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New Cyber Attacks May Target Your PC

The Korea Communications Commission (KCC), a South Korean government agency, said that the next wave of cyber attacks believed to occur today could strike consumer PCs and wipe out hard drives. The attacks, originally kicking off on July 4th and using the "distributed denial of service" approach, have targeted South Korean and U.S. government and financial institutions throughout the week without causing severe damage or security breaches. However, South Korean web security firm Ahnlab said that the new phase--shifting from attack to destroy--could affect "tens of thousands" of personal computers.

"The affected computers will not be able to boot and their storage files will be disabled," said Lee Byung-cheol of Ahnlab.

Originally North Korea was the prime suspect behind the online assault, and while experts still say that the secluded country could still be the culprit, the source of the cyber attacks now traces back to five separate IP addresses stemming from Germany, Austria, Georgia, South Korea, and the United States. While the actual identity of the party responsible behind the attacks still remains unknown, it's theorized that those IP addresses were used to mask the culprits by accessing infected PCs from remote locations.

Over the course of the week, more details have surfaced on how the three waves of attacks have taken place. The perpetrators used a virus that infected many PCs worldwide, thus creating a nasty botnet. This past weekend, the botnet was activated and began to flood the targeted websites with massive amounts of requests, overloading the servers and knocking many websites offline. Now it's believed that many of those infected PCs will "self-terminate" by wiping out the hard drives sector by sector, or encrypting user data.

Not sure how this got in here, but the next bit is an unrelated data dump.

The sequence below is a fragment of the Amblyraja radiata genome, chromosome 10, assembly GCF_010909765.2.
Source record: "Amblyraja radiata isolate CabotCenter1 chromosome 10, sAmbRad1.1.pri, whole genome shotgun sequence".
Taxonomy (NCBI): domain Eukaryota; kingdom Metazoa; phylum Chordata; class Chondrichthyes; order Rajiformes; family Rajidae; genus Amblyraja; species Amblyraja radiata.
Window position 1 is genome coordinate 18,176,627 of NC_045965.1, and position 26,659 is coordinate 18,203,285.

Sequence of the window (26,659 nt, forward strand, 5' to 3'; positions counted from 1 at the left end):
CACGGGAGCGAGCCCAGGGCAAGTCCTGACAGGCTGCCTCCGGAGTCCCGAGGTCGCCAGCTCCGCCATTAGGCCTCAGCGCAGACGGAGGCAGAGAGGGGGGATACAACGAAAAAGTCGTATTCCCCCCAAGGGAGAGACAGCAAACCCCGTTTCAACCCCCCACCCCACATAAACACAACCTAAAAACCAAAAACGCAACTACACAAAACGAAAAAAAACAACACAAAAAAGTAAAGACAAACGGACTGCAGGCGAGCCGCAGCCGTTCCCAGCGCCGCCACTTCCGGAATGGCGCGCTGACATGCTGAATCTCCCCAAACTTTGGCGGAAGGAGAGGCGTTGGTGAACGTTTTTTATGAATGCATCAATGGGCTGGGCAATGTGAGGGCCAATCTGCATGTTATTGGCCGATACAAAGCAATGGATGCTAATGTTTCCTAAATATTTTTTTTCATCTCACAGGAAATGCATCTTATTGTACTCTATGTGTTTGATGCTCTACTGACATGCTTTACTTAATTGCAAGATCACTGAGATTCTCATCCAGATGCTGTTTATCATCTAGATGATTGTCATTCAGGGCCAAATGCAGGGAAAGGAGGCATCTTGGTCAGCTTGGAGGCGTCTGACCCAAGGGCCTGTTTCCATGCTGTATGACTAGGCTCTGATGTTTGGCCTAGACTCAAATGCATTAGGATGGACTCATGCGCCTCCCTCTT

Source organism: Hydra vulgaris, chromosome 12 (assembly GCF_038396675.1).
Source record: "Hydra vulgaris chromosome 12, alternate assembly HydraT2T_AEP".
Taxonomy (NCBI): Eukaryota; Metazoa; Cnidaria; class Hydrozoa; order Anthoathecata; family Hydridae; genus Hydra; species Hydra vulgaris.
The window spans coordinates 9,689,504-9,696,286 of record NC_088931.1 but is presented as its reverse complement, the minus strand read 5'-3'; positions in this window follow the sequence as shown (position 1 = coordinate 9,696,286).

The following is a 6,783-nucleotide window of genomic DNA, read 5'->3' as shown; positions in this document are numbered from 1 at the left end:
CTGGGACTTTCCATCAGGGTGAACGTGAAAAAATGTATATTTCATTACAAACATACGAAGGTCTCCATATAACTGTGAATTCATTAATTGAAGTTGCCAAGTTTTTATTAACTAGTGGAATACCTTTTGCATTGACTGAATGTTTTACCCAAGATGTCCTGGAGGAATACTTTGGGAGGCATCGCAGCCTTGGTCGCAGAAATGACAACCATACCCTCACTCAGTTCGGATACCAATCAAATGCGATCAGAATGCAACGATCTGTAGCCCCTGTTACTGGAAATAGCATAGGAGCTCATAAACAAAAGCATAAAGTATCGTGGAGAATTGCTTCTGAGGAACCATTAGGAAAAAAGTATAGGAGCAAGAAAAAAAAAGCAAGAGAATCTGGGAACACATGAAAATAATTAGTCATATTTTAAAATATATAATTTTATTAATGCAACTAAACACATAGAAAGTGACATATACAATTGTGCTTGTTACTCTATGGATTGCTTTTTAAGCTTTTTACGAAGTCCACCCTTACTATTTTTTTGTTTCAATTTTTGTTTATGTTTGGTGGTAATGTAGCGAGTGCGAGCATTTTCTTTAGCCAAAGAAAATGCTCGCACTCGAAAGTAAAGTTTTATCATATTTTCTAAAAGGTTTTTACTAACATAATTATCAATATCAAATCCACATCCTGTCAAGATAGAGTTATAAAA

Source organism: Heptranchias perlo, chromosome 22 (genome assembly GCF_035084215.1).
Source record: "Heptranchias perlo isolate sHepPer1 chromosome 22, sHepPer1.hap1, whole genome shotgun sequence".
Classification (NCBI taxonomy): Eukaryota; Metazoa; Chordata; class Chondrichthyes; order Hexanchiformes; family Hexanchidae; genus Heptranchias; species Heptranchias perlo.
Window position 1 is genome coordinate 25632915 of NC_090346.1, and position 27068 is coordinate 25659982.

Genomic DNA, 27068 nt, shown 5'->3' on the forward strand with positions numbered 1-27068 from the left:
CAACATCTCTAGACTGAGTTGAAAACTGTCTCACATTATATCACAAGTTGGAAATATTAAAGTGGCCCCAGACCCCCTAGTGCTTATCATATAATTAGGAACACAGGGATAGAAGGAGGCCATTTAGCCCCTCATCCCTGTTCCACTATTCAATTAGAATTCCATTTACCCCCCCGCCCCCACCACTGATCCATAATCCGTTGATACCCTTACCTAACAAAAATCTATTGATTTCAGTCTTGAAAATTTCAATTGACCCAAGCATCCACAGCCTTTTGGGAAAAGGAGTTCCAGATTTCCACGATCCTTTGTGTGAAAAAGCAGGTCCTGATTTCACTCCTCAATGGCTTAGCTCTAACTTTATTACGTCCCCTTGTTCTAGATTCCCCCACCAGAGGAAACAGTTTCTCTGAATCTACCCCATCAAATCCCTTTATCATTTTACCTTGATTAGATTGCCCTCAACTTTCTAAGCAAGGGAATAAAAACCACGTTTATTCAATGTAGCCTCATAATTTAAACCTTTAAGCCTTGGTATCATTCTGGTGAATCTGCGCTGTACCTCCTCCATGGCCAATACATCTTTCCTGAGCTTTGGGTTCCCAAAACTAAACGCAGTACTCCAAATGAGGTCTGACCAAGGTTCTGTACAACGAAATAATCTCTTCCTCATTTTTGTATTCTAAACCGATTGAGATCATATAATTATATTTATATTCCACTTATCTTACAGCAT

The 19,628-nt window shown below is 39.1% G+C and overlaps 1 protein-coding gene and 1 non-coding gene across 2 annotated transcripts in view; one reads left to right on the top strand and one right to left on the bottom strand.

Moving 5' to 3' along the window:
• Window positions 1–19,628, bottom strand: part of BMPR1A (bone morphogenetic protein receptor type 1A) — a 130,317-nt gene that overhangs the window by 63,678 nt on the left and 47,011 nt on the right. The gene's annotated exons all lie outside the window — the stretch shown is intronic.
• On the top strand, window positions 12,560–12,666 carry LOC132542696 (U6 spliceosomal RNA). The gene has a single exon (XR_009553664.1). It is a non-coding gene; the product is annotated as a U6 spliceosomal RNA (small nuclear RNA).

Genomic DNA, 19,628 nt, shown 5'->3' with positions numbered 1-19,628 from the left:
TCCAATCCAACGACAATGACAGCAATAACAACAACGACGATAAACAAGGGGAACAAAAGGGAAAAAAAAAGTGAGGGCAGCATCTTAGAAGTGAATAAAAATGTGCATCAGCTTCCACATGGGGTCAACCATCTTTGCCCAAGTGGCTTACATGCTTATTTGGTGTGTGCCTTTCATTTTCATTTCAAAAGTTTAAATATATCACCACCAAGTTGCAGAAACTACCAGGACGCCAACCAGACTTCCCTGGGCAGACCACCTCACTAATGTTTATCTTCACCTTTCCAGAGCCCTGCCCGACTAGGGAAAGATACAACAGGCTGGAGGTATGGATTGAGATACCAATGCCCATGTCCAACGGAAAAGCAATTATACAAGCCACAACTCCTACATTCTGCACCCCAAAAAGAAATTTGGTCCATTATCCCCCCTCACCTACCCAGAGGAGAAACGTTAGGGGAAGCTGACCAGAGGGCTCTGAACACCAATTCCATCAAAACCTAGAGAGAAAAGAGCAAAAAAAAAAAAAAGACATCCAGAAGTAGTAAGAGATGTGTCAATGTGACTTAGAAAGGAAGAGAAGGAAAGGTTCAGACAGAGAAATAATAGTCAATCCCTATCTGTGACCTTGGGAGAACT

Currently the KCC has blocked all five IP addresses that were used to distribute the viruses, cutting off any future attempt to distribute additional viruses or to carry out DDoS attacks. South Korea also blocked an additional 86 IP addresses in 16 countries used to distribute viruses that damaged files or hard disks of infected PCs. By late Friday, South Korea reported 356 cases resulting from the damaging viruses.

South Korea's National Intelligence Service, the country's spy agency, provided lawmakers today with technical and circumstantial reasons why North Korea could be responsible for the assaults, however because probes are still underway, it was too early to place the blame entirely on the North.